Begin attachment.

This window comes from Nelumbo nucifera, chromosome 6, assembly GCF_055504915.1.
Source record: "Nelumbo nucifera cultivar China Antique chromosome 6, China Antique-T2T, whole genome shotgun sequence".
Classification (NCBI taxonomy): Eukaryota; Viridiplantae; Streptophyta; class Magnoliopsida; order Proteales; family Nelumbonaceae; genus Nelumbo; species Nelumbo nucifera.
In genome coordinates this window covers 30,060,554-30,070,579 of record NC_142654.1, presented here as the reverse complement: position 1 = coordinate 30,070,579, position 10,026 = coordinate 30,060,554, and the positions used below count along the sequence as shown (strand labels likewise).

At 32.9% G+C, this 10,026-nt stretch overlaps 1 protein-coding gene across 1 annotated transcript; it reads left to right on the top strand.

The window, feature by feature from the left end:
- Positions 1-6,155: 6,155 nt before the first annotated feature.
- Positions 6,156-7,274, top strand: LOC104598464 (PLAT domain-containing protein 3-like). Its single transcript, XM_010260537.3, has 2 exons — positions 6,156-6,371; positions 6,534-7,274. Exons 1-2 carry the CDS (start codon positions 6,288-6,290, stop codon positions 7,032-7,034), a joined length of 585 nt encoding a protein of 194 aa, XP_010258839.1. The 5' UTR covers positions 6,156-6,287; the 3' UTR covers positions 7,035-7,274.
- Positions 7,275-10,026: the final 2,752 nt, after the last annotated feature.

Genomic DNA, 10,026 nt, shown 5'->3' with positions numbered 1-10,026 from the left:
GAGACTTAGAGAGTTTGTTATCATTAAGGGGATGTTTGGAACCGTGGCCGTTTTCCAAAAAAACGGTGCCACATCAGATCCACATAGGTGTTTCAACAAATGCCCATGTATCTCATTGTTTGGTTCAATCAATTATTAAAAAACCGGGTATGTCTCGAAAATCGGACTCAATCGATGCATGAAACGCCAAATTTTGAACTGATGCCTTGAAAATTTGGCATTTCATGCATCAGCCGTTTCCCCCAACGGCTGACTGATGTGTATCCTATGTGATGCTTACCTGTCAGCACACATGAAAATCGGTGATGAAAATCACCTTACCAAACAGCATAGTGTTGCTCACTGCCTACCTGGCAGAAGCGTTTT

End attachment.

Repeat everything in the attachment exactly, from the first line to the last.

This window comes from Nelumbo nucifera, chromosome 6, assembly GCF_055504915.1.
Source record: "Nelumbo nucifera cultivar China Antique chromosome 6, China Antique-T2T, whole genome shotgun sequence".
Classification (NCBI taxonomy): Eukaryota; Viridiplantae; Streptophyta; class Magnoliopsida; order Proteales; family Nelumbonaceae; genus Nelumbo; species Nelumbo nucifera.
In genome coordinates this window covers 30,060,554-30,070,579 of record NC_142654.1, presented here as the reverse complement: position 1 = coordinate 30,070,579, position 10,026 = coordinate 30,060,554, and the positions used below count along the sequence as shown (strand labels likewise).

At 32.9% G+C, this 10,026-nt stretch overlaps 1 protein-coding gene across 1 annotated transcript; it reads left to right on the top strand.

The window, feature by feature from the left end:
- Positions 1-6,155: 6,155 nt before the first annotated feature.
- Positions 6,156-7,274, top strand: LOC104598464 (PLAT domain-containing protein 3-like). Its single transcript, XM_010260537.3, has 2 exons — positions 6,156-6,371; positions 6,534-7,274. Exons 1-2 carry the CDS (start codon positions 6,288-6,290, stop codon positions 7,032-7,034), a joined length of 585 nt encoding a protein of 194 aa, XP_010258839.1. The 5' UTR covers positions 6,156-6,287; the 3' UTR covers positions 7,035-7,274.
- Positions 7,275-10,026: the final 2,752 nt, after the last annotated feature.

Genomic DNA, 10,026 nt, shown 5'->3' with positions numbered 1-10,026 from the left:
GAGACTTAGAGAGTTTGTTATCATTAAGGGGATGTTTGGAACCGTGGCCGTTTTCCAAAAAAACGGTGCCACATCAGATCCACATAGGTGTTTCAACAAATGCCCATGTATCTCATTGTTTGGTTCAATCAATTATTAAAAAACCGGGTATGTCTCGAAAATCGGACTCAATCGATGCATGAAACGCCAAATTTTGAACTGATGCCTTGAAAATTTGGCATTTCATGCATCAGCCGTTTCCCCCAACGGCTGACTGATGTGTATCCTATGTGATGCTTACCTGTCAGCACACATGAAAATCGGTGATGAAAATCACCTTACCAAACAGCATAGTGTTGCTCACTGCCTACCTGGCAGAAGCGTTTT